Can These Economic Growth and Unemployment Forecasts be Right?

As part of the annual budget, the Obama White House assumes real gross domestic product growth of 2.7 percent in 2010, followed by 3.8 percent, 4.3 percent and 4.2 percent in 2013.

At the same time, the forecast assumes unemployment of 10 percent in 2010, with a decline to 9.2 percent in 2011, 8.2 percent in 2012 and 7.3 percent in 2013.



I'm no economist, but at least some trained economists have to be wondering how growth can occur at those accelerating rates if unemployment remains so stubbornly high.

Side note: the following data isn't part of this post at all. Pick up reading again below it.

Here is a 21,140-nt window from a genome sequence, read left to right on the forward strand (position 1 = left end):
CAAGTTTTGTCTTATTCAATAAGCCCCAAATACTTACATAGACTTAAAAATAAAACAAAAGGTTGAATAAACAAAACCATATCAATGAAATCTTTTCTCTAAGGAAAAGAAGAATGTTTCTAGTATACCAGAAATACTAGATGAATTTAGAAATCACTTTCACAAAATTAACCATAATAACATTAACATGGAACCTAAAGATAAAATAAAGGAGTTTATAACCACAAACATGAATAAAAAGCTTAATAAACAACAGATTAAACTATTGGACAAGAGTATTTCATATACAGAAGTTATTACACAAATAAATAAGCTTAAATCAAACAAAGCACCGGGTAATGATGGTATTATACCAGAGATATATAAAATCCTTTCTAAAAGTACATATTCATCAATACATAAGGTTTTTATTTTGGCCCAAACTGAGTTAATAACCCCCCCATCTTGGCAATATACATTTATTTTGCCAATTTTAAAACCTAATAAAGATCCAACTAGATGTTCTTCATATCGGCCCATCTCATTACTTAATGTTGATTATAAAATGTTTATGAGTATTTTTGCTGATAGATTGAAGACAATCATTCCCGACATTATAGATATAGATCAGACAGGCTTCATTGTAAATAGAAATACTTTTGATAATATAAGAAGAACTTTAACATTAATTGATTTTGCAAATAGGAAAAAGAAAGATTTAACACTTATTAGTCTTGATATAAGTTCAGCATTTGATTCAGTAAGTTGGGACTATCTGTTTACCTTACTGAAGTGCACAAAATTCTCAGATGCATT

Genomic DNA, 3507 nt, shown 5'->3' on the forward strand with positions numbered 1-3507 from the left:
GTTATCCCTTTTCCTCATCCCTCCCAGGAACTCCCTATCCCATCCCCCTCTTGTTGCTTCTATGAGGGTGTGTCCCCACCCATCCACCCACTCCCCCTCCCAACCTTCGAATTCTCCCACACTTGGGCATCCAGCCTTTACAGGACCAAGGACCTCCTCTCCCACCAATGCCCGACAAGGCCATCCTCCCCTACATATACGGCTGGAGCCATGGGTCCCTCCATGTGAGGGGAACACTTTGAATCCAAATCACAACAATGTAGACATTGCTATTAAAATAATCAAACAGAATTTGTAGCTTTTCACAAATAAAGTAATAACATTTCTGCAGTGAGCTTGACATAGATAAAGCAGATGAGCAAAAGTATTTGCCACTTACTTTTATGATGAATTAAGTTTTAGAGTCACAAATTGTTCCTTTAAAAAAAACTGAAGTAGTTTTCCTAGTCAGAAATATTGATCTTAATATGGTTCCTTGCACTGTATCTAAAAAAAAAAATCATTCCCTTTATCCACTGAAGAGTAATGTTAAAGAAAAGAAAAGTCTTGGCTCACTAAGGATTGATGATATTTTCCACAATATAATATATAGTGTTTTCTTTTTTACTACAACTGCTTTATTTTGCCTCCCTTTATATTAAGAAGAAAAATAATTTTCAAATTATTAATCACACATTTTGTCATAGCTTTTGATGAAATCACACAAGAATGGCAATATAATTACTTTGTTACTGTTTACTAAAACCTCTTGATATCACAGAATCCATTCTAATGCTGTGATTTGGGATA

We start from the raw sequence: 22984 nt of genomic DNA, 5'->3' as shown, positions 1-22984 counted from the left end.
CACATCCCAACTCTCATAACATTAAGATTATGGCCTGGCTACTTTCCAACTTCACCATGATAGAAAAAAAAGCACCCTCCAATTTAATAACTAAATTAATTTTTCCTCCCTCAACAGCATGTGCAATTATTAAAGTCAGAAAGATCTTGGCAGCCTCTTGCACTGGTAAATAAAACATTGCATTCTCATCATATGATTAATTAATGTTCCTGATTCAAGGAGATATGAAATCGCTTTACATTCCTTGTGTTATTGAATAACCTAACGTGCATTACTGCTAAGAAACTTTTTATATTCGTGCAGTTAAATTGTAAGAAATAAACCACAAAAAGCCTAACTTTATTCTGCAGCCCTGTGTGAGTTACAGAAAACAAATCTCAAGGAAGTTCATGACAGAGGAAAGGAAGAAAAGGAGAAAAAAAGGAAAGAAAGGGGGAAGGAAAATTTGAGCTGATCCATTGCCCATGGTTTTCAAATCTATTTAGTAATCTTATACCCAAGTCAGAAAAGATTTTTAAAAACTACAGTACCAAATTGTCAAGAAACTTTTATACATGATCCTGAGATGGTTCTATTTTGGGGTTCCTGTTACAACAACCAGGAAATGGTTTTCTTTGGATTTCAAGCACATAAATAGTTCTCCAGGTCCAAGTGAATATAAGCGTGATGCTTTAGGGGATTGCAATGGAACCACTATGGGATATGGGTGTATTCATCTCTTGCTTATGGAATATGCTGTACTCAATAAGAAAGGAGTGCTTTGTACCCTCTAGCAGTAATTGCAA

There are some obvious answers, including the possibility that the White House does not actually believe both sets of assumptions are congruent, but have some other compelling political motivations for claiming the figures. 


Other forecasts suggest that we will not recover the lost jobs of the recent recession until 2014 or even later. As consumer spending drives 70 percent of GDP, it is hard to see strong growth and high unemployment at the same time.  


Perhaps growth will be higher, and unemployment less bad, than these numbers suggest. As somebody who believes in the vitality of the U.S. workforce and economy, I would not bet against the United States, if impediments are not thrown in its way. 


But then, I'm not a professional economist. 

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